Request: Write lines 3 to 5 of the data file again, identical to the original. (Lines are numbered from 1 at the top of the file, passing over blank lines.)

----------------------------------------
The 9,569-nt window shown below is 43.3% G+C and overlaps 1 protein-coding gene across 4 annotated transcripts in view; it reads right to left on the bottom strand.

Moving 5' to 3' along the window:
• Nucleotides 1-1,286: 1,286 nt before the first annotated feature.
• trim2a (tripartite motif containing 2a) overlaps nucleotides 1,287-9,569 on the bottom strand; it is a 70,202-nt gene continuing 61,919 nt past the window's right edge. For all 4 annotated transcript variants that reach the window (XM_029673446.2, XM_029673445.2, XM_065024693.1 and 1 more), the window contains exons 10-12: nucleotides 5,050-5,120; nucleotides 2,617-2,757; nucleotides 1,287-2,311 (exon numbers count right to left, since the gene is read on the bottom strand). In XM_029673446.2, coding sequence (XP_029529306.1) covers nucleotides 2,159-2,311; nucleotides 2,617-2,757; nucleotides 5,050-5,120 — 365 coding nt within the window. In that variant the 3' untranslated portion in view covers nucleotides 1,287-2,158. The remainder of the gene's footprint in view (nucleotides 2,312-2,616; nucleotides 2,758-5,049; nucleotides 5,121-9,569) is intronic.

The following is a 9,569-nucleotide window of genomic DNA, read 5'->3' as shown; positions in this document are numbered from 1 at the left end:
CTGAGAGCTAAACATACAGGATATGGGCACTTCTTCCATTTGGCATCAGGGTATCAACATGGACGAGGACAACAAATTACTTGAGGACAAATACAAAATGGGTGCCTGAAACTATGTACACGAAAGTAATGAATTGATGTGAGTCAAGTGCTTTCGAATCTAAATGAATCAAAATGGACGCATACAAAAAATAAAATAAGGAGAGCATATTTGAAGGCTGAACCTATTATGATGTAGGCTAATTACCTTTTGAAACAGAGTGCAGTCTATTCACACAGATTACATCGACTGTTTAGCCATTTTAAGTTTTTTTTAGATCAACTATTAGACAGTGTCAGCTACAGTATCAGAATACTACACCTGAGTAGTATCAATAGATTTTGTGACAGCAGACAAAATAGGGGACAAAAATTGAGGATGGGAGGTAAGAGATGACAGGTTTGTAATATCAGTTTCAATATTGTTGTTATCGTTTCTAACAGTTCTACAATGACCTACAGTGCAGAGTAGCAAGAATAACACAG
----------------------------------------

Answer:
• Nucleotides 1-1,286: 1,286 nt before the first annotated feature.
• trim2a (tripartite motif containing 2a) overlaps nucleotides 1,287-9,569 on the bottom strand; it is a 70,202-nt gene continuing 61,919 nt past the window's right edge. For all 4 annotated transcript variants that reach the window (XM_029673446.2, XM_029673445.2, XM_065024693.1 and 1 more), the window contains exons 10-12: nucleotides 5,050-5,120; nucleotides 2,617-2,757; nucleotides 1,287-2,311 (exon numbers count right to left, since the gene is read on the bottom strand). In XM_029673446.2, coding sequence (XP_029529306.1) covers nucleotides 2,159-2,311; nucleotides 2,617-2,757; nucleotides 5,050-5,120 — 365 coding nt within the window. In that variant the 3' untranslated portion in view covers nucleotides 1,287-2,158. The remainder of the gene's footprint in view (nucleotides 2,312-2,616; nucleotides 2,758-5,049; nucleotides 5,121-9,569) is intronic.

The following is a 9,569-nucleotide window of genomic DNA, read 5'->3' as shown; positions in this document are numbered from 1 at the left end: